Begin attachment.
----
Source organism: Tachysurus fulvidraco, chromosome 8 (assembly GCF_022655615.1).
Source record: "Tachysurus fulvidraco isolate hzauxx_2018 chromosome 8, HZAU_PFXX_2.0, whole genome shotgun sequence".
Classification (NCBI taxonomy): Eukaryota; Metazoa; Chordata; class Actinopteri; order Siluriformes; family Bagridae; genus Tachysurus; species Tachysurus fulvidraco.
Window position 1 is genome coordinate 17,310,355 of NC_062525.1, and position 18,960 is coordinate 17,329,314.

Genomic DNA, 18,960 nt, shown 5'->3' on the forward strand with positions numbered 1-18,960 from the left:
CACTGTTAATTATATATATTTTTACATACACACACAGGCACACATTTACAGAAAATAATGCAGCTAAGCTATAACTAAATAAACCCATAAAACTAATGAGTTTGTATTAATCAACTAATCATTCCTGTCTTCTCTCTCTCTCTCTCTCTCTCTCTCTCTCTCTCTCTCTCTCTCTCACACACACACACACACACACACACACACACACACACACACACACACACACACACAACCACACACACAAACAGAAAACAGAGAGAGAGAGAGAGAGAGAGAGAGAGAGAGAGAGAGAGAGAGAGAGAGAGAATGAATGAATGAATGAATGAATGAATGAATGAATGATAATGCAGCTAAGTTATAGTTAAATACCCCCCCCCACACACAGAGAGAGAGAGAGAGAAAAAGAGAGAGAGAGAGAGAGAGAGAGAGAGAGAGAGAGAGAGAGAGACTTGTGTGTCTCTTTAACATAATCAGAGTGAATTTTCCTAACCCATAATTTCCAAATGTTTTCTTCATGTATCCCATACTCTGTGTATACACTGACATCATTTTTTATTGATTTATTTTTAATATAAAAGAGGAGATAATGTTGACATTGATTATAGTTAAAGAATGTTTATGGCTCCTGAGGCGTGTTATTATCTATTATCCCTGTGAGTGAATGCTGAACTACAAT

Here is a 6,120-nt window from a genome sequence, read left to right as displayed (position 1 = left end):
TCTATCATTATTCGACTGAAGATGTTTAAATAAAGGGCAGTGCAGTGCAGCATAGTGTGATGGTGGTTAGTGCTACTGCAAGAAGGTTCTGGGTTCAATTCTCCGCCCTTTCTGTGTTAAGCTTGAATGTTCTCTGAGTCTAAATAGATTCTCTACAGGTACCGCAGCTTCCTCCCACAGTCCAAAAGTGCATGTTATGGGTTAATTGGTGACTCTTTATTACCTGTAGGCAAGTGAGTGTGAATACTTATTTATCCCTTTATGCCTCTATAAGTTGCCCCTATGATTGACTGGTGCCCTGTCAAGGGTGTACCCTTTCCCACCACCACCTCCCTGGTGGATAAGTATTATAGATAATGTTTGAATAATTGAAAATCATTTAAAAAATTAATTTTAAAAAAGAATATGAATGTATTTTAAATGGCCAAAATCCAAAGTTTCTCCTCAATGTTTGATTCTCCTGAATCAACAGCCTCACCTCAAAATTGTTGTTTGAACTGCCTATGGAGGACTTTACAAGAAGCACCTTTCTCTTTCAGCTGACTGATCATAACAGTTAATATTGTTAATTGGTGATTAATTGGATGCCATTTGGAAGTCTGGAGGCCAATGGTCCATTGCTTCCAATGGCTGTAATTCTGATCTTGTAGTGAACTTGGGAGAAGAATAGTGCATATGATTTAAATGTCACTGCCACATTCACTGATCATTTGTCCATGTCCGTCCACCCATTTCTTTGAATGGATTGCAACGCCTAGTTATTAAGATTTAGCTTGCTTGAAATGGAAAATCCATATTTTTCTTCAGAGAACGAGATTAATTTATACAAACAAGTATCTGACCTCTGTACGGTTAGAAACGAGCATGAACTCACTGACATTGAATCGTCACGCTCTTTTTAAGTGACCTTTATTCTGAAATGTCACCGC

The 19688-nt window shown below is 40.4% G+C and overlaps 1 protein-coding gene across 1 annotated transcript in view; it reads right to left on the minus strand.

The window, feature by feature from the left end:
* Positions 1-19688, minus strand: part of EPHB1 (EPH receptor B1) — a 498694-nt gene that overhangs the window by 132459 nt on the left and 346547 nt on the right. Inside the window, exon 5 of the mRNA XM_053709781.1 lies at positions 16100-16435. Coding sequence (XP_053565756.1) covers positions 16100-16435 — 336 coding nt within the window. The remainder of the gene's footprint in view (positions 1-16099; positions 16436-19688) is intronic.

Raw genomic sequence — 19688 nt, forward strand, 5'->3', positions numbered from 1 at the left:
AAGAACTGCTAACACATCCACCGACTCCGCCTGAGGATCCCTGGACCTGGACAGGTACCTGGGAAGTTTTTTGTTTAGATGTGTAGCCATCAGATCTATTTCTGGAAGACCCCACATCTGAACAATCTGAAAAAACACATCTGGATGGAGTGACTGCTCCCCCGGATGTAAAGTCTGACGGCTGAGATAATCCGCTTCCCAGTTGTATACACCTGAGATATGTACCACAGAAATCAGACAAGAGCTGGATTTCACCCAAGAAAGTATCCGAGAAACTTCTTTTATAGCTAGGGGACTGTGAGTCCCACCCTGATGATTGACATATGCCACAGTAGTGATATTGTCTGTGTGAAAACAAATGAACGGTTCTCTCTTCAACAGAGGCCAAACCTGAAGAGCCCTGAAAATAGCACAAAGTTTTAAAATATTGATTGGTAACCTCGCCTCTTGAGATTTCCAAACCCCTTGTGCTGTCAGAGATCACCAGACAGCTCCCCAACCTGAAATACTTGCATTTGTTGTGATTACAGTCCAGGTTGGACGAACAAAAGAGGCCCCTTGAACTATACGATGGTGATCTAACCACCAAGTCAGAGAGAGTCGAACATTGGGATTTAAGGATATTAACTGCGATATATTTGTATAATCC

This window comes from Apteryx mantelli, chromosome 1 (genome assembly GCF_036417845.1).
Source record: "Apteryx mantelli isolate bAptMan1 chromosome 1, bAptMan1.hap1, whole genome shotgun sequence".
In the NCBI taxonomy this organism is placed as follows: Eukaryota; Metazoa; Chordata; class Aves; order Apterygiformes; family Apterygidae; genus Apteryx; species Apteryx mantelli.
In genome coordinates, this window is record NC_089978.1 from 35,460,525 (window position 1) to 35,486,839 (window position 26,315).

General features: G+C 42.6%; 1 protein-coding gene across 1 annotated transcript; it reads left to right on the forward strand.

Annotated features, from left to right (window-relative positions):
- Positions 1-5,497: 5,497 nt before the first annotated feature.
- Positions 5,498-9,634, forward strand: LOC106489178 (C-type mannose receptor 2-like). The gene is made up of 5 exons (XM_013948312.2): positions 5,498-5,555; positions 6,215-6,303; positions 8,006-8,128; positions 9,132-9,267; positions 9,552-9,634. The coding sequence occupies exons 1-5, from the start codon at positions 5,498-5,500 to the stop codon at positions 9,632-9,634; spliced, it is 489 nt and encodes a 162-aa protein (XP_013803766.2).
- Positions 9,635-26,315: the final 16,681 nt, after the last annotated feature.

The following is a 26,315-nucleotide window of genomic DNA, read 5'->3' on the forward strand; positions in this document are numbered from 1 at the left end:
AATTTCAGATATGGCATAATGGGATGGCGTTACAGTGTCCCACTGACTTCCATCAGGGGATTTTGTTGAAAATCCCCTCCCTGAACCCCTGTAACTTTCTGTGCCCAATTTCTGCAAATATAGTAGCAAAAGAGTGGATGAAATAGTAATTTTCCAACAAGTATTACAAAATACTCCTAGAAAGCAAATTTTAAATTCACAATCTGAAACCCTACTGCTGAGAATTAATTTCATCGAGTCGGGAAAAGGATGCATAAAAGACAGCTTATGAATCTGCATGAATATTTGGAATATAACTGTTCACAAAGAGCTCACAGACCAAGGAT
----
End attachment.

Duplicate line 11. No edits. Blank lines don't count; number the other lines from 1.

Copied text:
* Positions 1-19688, minus strand: part of EPHB1 (EPH receptor B1) — a 498694-nt gene that overhangs the window by 132459 nt on the left and 346547 nt on the right. Inside the window, exon 5 of the mRNA XM_053709781.1 lies at positions 16100-16435. Coding sequence (XP_053565756.1) covers positions 16100-16435 — 336 coding nt within the window. The remainder of the gene's footprint in view (positions 1-16099; positions 16436-19688) is intronic.